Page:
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Information and medical research site about Dyskeratosis Congenita

Dyskeratosis congenita, a rare inherited disorder due to a deficit in telomerase activity

Dyskeratosis congenita (DC), or Zinsser-Cole-Engman syndrome, is a potentially lethal inherited disease, initially described as a dermatological disorder by Zinsser in 1906.

Clinical symptoms are very variable depending on patients. They evolve with time and diagnosis can initially be very difficult.
  • The classical form of DC is linked to the X chromosome. Affected individuals are therefore boys who display, at the latest at the age of 10, skin, phanerian and mucosal abnormalities: reticular patterns on the skin, melanodermia,  nail abnormalities (striated patterns, deformed nails, reduction in size or even absence of nails), mucosal leukoplakia, in particular in the mouth.
  • Early onset severe forms or later onset milder forms of the disease exist also.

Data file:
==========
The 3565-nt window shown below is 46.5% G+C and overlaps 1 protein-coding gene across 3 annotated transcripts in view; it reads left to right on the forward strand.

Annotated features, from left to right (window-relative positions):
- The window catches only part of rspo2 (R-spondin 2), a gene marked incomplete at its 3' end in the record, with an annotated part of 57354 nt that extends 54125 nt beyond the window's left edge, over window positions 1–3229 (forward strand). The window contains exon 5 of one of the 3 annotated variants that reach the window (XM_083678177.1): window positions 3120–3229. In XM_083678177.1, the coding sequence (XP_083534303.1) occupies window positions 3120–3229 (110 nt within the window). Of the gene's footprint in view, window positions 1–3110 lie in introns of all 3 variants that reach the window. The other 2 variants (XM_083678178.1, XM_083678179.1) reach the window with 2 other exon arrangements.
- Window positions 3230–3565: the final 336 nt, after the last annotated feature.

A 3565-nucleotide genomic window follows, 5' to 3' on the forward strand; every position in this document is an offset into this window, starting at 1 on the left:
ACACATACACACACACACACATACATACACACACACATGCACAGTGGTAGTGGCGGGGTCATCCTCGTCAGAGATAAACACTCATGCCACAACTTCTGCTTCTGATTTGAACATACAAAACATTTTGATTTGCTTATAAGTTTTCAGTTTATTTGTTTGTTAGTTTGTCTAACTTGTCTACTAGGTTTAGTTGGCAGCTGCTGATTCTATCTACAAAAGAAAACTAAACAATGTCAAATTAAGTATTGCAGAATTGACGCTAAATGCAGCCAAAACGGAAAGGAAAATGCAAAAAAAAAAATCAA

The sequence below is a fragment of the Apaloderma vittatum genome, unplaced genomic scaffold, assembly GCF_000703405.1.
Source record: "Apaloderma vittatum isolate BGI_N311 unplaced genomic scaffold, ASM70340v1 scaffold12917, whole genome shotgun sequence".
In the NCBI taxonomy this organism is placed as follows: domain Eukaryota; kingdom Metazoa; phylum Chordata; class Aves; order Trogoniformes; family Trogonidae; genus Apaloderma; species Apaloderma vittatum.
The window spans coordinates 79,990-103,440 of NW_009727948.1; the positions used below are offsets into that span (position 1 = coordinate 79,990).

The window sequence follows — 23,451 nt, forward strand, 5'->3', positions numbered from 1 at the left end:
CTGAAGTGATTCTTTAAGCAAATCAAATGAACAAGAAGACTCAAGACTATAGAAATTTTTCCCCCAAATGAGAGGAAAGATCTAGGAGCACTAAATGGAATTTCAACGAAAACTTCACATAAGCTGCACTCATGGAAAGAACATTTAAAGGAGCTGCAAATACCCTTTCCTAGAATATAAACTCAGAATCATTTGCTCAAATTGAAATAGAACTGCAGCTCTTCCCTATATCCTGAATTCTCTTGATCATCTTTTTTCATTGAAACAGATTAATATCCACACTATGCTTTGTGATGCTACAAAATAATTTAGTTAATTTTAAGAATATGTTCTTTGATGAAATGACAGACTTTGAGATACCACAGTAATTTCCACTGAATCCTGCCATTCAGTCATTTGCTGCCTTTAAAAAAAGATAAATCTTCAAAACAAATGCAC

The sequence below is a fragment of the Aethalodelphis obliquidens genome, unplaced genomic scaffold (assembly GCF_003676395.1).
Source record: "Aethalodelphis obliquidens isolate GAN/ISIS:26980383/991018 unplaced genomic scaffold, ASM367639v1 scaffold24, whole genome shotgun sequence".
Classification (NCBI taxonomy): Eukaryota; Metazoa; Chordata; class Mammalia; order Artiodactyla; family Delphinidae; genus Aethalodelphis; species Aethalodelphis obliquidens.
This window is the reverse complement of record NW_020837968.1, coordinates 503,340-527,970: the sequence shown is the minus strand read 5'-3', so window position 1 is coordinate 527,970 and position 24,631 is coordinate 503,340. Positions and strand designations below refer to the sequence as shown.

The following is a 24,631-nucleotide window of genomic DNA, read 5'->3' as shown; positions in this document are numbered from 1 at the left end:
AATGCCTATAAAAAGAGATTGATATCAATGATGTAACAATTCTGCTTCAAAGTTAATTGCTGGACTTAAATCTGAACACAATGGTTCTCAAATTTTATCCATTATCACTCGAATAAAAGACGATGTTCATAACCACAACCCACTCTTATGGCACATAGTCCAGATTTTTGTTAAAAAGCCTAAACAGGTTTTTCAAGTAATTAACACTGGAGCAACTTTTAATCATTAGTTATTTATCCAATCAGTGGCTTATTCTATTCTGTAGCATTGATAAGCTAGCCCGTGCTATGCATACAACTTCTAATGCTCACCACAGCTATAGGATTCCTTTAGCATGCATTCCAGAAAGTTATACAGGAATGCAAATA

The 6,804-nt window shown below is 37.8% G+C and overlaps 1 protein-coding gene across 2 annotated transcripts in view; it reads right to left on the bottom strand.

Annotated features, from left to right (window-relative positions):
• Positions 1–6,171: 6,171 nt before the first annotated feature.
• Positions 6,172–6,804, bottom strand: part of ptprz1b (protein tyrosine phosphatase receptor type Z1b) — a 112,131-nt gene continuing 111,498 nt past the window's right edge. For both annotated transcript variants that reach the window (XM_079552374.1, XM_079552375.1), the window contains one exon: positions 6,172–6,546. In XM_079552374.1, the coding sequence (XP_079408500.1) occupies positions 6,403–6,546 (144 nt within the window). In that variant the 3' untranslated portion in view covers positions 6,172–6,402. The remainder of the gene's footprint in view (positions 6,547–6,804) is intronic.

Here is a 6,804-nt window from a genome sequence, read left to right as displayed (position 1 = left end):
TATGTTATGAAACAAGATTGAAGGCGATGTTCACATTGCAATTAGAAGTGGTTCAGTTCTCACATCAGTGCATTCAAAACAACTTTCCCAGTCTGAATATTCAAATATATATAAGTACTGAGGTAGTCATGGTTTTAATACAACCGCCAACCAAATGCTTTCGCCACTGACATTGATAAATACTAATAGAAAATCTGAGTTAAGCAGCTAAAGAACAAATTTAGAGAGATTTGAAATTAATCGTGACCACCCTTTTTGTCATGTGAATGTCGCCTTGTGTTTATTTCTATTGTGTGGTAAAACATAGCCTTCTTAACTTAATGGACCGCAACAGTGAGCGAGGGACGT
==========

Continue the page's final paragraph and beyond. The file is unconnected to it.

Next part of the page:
• Other clinical symptoms of the disease can be :
  • Growth retardation
  • Early loss of hair or appearance of grey hair
  • Abnormally abundant tears (epiphora)
  • Dental abnormalities
  • Early osteoporosis
  • Liver cirrhosis
  • Œsophageal strictures
  • Neurological disorders : mental retardation, microcephaly, cerebellar hypoplasia
  • More severe disorders and complications include 
  • The development in 80% of patients, most often in the second decade of life, of bone marrow deficiency of variable severity which is responsible for the appearance of anemia (drop in the level of red blood cells), of neutropenia (drop in the number of  polynuclear neutrophiles) and thrombocytopenia (drop in the levels of clotting agents).
  • Pulmonary fibrosis
  • Global immune deficiency
  • The occurrence, in nearly 10% of patients, of cancers (skin, mucosa, œsophagus) or malignant blood disorders (leukemias, lymphomas)
  • NB : the Hoyeraal-Hreidarsson syndrome is a very severe form of DC affecting very small infants and associating at least four of the following clinical symptoms : antennal growth failure, psychomotor retardation, microcephaly, cerbellar hypoplasia, very early onset of bone marrow failure and global immune deficiency. Transmission can either be X-linked or autosomal recessive.
Medical informations
Last modified: august 15,  2008